This ridiculous idea that adoptive families “create” orphans is one that continues to be regurgitated regularly with little regard for the facts that 200 million children face daily, and like others who suggest that “there are things that could be done to greatly alleviate if not eliminate poverty in the world today if the collective will to do so, which would require change in the standard of living of the First World, existed”, such simply refuses to acknowledge that these are living, breathing people that suffer as the collective will of the world has its attention focused elsewhere.

Pie in the sky is not on the menu. Never has been. Never will be.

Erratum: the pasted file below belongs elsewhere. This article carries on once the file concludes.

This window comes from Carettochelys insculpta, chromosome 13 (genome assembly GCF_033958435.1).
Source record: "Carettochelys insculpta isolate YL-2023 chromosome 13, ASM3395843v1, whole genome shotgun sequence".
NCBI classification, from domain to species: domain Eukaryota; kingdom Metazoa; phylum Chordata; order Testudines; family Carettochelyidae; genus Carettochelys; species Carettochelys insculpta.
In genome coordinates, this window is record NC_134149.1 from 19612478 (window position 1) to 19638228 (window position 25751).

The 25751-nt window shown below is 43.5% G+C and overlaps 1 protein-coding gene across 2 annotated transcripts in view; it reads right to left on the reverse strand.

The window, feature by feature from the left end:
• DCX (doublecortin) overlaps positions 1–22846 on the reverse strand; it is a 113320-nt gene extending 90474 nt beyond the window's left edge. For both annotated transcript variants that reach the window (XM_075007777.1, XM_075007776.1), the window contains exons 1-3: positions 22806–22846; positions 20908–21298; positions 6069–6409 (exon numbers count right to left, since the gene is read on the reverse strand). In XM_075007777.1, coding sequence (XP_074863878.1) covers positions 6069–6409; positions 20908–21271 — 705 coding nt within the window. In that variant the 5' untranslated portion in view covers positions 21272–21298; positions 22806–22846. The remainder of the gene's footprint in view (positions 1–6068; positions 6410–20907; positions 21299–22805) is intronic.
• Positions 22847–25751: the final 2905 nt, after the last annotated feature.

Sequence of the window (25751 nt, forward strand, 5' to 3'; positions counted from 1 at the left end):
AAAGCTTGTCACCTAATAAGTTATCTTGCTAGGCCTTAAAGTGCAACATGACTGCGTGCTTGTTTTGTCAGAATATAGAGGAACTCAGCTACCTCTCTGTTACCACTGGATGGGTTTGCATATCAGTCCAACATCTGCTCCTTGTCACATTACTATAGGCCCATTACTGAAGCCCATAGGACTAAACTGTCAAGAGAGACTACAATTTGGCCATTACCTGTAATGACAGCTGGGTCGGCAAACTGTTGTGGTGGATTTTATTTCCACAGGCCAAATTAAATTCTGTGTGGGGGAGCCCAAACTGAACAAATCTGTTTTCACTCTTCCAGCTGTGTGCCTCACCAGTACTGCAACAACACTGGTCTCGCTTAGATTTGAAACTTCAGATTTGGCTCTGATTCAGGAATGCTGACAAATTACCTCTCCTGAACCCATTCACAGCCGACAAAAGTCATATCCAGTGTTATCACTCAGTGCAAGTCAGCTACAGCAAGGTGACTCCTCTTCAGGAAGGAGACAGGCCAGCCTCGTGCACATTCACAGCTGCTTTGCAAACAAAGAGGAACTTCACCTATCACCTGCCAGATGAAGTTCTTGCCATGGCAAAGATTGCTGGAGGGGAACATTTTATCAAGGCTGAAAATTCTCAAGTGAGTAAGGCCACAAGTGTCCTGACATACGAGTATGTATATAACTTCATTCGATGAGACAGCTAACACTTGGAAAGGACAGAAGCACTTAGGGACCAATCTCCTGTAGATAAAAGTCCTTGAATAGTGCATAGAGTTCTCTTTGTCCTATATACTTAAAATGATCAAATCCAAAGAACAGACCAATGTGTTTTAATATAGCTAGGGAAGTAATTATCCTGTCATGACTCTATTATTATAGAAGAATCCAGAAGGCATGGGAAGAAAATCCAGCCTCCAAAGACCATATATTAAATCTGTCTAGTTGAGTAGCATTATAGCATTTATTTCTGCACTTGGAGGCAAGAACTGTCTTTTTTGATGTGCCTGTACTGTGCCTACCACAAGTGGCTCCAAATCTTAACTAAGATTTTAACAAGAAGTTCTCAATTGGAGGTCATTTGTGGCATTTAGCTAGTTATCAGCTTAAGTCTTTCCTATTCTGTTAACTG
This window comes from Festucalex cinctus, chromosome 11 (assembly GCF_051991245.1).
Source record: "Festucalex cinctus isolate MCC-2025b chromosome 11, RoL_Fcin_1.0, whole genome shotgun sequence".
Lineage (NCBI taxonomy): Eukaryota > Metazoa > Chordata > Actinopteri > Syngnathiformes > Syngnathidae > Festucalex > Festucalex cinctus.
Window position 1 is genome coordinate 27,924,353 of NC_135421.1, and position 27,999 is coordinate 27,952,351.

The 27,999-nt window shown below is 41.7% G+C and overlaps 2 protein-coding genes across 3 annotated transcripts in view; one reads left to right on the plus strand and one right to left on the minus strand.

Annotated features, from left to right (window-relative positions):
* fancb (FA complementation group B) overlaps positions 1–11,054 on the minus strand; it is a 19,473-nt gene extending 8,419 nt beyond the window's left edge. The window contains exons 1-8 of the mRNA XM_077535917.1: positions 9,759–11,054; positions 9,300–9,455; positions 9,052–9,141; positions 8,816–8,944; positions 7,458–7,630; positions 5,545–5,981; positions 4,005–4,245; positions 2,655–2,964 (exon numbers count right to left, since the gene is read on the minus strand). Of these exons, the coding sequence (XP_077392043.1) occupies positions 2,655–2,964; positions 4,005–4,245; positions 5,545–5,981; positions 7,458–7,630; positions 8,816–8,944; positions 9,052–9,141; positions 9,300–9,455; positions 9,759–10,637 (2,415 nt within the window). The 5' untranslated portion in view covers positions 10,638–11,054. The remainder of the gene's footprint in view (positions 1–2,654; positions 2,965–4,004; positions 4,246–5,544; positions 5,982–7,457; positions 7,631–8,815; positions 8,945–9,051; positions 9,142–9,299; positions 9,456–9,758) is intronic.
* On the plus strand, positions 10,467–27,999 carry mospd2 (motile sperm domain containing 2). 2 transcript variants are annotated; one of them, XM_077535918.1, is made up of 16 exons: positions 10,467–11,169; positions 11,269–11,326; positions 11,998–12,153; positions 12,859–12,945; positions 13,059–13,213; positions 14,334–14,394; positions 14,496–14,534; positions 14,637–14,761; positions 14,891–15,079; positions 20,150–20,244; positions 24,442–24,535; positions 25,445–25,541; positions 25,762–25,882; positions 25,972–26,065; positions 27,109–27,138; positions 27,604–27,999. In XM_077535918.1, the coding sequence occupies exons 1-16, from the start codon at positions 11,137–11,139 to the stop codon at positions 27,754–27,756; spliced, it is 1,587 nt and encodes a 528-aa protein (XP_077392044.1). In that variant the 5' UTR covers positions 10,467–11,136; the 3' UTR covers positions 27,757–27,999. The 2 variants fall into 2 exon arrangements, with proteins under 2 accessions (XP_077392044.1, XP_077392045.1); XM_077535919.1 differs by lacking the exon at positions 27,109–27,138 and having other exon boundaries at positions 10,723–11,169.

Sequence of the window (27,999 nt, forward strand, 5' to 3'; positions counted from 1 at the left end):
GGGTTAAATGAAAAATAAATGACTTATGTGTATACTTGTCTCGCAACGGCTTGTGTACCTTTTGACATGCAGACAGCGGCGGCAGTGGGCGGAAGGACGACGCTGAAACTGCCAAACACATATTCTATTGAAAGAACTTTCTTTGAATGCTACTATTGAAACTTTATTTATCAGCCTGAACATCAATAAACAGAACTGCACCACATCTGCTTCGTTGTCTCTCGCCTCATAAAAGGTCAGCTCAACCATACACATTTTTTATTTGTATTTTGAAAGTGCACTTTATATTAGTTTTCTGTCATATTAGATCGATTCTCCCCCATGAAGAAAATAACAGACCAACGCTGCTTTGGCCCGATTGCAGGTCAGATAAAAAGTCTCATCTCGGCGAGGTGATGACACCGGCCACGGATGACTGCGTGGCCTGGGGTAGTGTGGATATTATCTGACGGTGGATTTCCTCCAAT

Sticking with the simplistic in Drennan’s postulations, his insistence that adoption is all about First World versus Third World suggests that he is foolish enough to think there is nobility in poverty and corruption and that Third World countries need only a shift in First World standards of living to bring the Third World to a point of providing everything a people needs to live comfortably and raise families.

I live in an African country, and like most who experience the world outside of the tidy package presented to Americans I can tell you all that just ain’t so … not in this universe, anyway. Find the parallel plane where good triumphs over evil and the righteous always prevail and I’ll be happy to take a report, but here, now, that doesn’t happen and isn’t likely to — ever.

But, when in doubt, break out the emotive language and hope no one pays any attention to the lack of sense?